Trust Deeds – are you up to date?

The technical drafting and operation of a trust deed is becoming increasingly important.

A trust deed is a legal document. Each has been drafted by a lawyer at a particular point in time on the basis of an understanding of key issues in the law. There is no standard template.

As accountants we work with a simple rule of thumb:

Read the Deed

A well drafted deed is easy to read, clear in its intent and provides the trustee and interested parties with a balance of certainty and flexibility. Updates to legislation, tax law, case law and your personal circumstances may mean that your trust deed is due for a review and update. Some lawyers draft good trust deeds and others don’t – if the drafting of your trust deed is not up to scratch there is some flexibility for improvement.

What might change?

  1. Family structure and succession planning – births, deaths, marriage, divorce, children growing up and ready to take over control, etc
  2. Definitions of income – there can be differences between accounting and tax income that create risk and opportunity. An example is the recent Cashflow Boost stimulus payments which for accounting purposes are generally considered to be income and for tax purposes are excluded as being Non Assessable Non Exempt. The recent instant asset write off provisions may see for tax purposes an asset is written off in full but for accounting purposes the asset still has a tangible value and useful life for a business.
    To help you achieve an appropriate tax and accounting income we prefer to work with trust deeds that give the trustee discretion to apply either a tax and accounting definition of income (they are different and if you have the time and inclination we’d be happy to try and explain how and why).
  3. Streaming of income. For tax planning purposes you may wish to separately identify and manage ordinary income, capital gains and franked dividends. Your trust deed should be flexible to deal with the High Court guidance in Bamford’s Case.
  4. Plain English drafting. A well drafted deed can be read and understood by you and our accountants. A poorly drafted deed is unclear or written in unintelligible legalese.

We read many trust deeds and speak with other accountants to identify the trust deed templates and legal teams who provide an appropriate document that is effective and clear with a quality legal support team.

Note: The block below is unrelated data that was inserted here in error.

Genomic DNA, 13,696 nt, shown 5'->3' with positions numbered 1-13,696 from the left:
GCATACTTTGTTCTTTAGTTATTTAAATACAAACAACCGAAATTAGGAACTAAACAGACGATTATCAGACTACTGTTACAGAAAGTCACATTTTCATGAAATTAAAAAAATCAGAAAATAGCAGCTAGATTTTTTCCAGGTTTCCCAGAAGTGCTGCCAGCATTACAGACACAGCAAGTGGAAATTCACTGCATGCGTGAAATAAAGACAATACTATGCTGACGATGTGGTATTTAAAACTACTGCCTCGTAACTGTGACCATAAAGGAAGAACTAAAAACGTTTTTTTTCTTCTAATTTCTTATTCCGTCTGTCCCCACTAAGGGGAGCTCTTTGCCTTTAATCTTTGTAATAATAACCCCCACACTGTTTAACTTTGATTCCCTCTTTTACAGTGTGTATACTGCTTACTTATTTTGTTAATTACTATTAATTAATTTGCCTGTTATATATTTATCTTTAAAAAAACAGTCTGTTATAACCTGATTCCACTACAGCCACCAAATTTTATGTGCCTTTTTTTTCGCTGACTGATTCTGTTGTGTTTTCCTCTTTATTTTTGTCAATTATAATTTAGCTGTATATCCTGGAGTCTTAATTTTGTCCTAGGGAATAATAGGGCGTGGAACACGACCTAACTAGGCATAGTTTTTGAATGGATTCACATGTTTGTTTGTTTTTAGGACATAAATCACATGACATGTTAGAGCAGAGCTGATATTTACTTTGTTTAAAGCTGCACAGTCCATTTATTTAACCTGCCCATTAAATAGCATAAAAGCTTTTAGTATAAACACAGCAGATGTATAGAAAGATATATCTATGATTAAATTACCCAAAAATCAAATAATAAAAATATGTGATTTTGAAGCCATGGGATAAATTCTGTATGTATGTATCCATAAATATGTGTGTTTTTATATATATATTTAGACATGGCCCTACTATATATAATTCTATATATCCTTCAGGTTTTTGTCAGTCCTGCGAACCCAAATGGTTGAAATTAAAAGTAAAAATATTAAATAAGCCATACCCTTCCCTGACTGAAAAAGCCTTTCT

A well drafted trust deed is easy to understand and work with. This is an example of a trust deed from one of our preferred legal providers:

  1. The Settlor wishes to establish a trust so that the Trustee can acquire and deal with trust property in its absolute discretion under the terms of this deed, in order to provide benefits to the Beneficiaries.
  2. The Trustee has agreed to act as trustee of the Trust.
  3. The terms on which the Trust is established are set out in this deed.

The parties agree as follows…

 

At times a trust deed gives us headaches. When a trust deed witnesseth, hereinafter the aforesaid provisions in the sixth part of the schedule, we know we have a long day ahead:

(A)          The Founder is desirous of making provision for the Primary Beneficiaries and the General Beneficiaries hereinafter described in the manner hereinafter set forth;
(B)          For the purpose of giving effect to that desire the Founder has settled, or is about to settle, upon the Trustee the sum set forth in the Sixth Part of the Schedule
(C)          The Trustee has consented to become the Trustee hereof upon the trusts and with the powers and subject to the provisions hereinafter expressed.
(D)          It is expressly stipulated that the provisions of section 58 of the Trustees Act 1962 as amended shall not apply to the trust constituted by these presents.

Now this deed witnesseth… [this is a real trust deed and it only gets worse from that point onward!]

We’ll still do our best, however the likelihood of error through misinterpretation is high and the operation of the deed can be as foggy as the language used.

 

If your trust deed is more than 10 years old, has been poorly drafted or does not provide the outcome that you require we recommend an overhaul.

Trust law is complex and can be pedantic. A trust deed can only be amended in accordance with the provisions of the trust deed. You have an option of using a standardised trust upgrade template or a bespoke legal review.

The investment cost for a template upgrade is $650 plus GST including fees for external legal support and our administrative assistance. A bespoke review and upgrade of a trust deed will likely cost multiples of that investment so consider a cost, risk and benefit analysis.

We always do our best for our clients, but please note that a trust deed is a legal document and a detailed analysis is beyond our scope of services to you and outside our training as accountants, so if you would like certainty on the operation of your trust deed or a bespoke review and upgrade of your trust deeds, please let us know and we can put you in touch directly with a lawyer for a review of your trust deeds.

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